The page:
Happiness and gratitude here seem hard to come by for a country that has a handful of street people, physically harmless petty theft and some of the most beautiful architecture and notable art works in the world. But again I have only been here for three days. What I do know is that it took me a whisky and some terrible food to engage on a bit of beneficial self-reflection so perhaps the Parisians should trade out their insider menus for our overpriced foreigner ones, have a drink and practice exercising their appreciation based smile muscles. I was never one for faking it, air appreciation that is, but I have also never experienced such levels of seemingly misplaced dreariness. Regardless, I am increasingly more excited and grateful for home.

Why I Don’t Have White Guilt

A week or so ago now my roommates and I, 3 white university students, were having a conversation about white guilt. The conversation had started somewhere around the african-ness of white africans and landed squarely in questions of identity formation, specifically tied to geographic location or nation states. Ideas of alienation, otherness and guilt filled the kitchen as we all danced around each other simultaneously making dinner and consuming dessert. My mind drifted backwards and forwards to various points in my short life when these presently tossed around conclusions held weight. I was reminded of the constructive nature of reflection, a moments pause, and the gifts of contextualizing the present.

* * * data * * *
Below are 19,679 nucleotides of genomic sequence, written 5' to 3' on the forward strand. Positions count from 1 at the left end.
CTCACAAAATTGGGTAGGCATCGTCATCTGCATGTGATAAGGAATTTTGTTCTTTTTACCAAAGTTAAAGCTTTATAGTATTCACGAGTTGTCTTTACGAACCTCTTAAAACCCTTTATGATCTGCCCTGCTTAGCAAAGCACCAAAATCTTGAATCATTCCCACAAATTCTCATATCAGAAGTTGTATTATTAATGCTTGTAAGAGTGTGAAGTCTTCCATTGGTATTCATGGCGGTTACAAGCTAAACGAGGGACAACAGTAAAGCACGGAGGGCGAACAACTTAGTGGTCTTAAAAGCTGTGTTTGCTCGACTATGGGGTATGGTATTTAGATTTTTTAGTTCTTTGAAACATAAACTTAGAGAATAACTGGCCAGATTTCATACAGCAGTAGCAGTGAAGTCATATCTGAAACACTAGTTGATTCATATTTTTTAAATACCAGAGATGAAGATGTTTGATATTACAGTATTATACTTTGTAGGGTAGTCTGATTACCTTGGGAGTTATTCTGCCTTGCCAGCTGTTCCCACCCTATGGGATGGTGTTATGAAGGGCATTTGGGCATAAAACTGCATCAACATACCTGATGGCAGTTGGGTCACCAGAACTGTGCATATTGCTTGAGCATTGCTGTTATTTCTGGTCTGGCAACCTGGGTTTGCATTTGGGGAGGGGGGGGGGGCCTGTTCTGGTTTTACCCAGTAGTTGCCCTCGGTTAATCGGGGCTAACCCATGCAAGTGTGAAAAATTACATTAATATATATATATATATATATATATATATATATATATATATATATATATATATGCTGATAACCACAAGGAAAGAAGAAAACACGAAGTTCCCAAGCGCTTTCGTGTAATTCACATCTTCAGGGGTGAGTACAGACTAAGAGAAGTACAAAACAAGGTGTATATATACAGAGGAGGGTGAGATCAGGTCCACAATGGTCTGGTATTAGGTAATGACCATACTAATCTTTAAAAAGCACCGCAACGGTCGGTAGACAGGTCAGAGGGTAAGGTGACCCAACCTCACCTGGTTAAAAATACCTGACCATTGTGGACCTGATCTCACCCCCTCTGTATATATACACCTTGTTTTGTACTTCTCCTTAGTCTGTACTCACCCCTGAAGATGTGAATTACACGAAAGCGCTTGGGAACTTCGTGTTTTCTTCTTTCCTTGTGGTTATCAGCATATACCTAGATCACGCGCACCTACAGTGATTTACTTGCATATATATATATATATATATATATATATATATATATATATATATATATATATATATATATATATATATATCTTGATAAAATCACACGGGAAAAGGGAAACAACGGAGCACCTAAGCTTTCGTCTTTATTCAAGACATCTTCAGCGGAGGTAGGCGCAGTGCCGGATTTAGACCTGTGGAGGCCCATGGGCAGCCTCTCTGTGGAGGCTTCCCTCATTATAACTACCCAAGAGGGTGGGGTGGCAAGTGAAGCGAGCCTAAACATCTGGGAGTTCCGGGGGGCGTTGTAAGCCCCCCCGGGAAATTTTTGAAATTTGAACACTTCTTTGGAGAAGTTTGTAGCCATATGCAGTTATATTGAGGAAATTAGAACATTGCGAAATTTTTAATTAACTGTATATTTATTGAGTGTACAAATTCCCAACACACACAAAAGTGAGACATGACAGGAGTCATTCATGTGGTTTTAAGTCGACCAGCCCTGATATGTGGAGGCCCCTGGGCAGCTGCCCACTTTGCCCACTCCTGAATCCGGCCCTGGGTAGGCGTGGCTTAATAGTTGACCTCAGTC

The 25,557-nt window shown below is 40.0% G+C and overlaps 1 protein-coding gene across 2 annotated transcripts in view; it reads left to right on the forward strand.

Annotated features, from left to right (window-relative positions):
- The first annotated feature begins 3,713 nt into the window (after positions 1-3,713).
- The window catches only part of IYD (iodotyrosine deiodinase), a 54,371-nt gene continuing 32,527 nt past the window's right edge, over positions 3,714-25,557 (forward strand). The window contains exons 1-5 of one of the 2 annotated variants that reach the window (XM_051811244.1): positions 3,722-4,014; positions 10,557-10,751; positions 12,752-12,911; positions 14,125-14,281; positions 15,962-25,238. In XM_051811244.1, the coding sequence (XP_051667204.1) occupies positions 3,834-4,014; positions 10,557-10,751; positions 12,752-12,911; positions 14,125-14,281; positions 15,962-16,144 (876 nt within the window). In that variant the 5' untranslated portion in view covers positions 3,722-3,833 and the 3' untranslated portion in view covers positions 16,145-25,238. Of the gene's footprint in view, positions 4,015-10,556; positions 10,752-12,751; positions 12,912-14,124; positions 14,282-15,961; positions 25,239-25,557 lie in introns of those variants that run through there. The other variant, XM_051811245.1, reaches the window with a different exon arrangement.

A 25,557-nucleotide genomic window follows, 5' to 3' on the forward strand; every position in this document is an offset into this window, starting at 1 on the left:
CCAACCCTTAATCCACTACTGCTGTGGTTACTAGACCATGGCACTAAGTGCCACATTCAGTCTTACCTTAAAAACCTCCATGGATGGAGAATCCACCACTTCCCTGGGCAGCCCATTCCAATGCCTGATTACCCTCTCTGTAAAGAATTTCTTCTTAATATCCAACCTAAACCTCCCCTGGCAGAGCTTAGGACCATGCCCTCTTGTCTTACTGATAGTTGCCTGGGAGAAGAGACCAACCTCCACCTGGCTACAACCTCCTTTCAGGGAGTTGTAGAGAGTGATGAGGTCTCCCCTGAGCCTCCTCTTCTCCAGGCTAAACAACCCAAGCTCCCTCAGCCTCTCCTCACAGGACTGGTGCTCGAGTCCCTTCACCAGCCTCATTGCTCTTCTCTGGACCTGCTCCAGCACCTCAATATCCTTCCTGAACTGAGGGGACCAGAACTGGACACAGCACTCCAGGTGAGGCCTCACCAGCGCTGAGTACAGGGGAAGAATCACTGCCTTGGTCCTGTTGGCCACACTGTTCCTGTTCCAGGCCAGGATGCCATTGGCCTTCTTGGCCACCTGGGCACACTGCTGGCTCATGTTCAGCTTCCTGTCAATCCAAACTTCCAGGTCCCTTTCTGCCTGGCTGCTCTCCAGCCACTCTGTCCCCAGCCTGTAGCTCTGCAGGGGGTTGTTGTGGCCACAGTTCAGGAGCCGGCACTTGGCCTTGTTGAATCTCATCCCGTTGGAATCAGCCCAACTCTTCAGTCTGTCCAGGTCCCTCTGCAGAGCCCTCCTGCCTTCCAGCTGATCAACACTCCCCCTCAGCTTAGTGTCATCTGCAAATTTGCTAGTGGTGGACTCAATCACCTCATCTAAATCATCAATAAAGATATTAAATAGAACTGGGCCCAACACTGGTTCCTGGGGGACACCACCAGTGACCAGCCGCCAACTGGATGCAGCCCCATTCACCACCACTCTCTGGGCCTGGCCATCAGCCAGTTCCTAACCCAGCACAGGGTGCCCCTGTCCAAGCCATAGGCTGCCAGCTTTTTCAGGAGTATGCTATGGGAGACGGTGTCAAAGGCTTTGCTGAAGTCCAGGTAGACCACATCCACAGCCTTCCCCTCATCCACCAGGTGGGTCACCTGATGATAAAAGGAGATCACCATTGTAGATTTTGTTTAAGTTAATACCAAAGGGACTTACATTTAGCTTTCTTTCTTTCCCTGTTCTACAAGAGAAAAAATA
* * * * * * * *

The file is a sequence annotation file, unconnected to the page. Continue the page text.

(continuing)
I found myself thinking back to freshman year in Costa Rica, past the overall remembrance of what a roller coaster that was personally and academically, to the specifics of how I saw myself in the greater world. I remember feeling ostracized for being American, as if the weight of US history rested on my shoulders. I remember finding it difficult to trust others, because of prevalent crime, clumsy spanish, and an overall knowledge that to most I represented a politics that was most unfriendly. I remember feeling guilty about and angry with my country, as I accepted it as definitive of myself. It seemed the more I learned about our history, as individual nations and as neighbors, the more isolated I felt. In the end of my time in Costa Rica I took solace in something that was completely removed from the unsettling stigmas of the world, surfing. I remember thinking, this is the closest I will ever get to paradise, to a place where I am an accepted stranger and we are all just riding off the beautiful mysterious gifts of nature, a world of political irrelevance.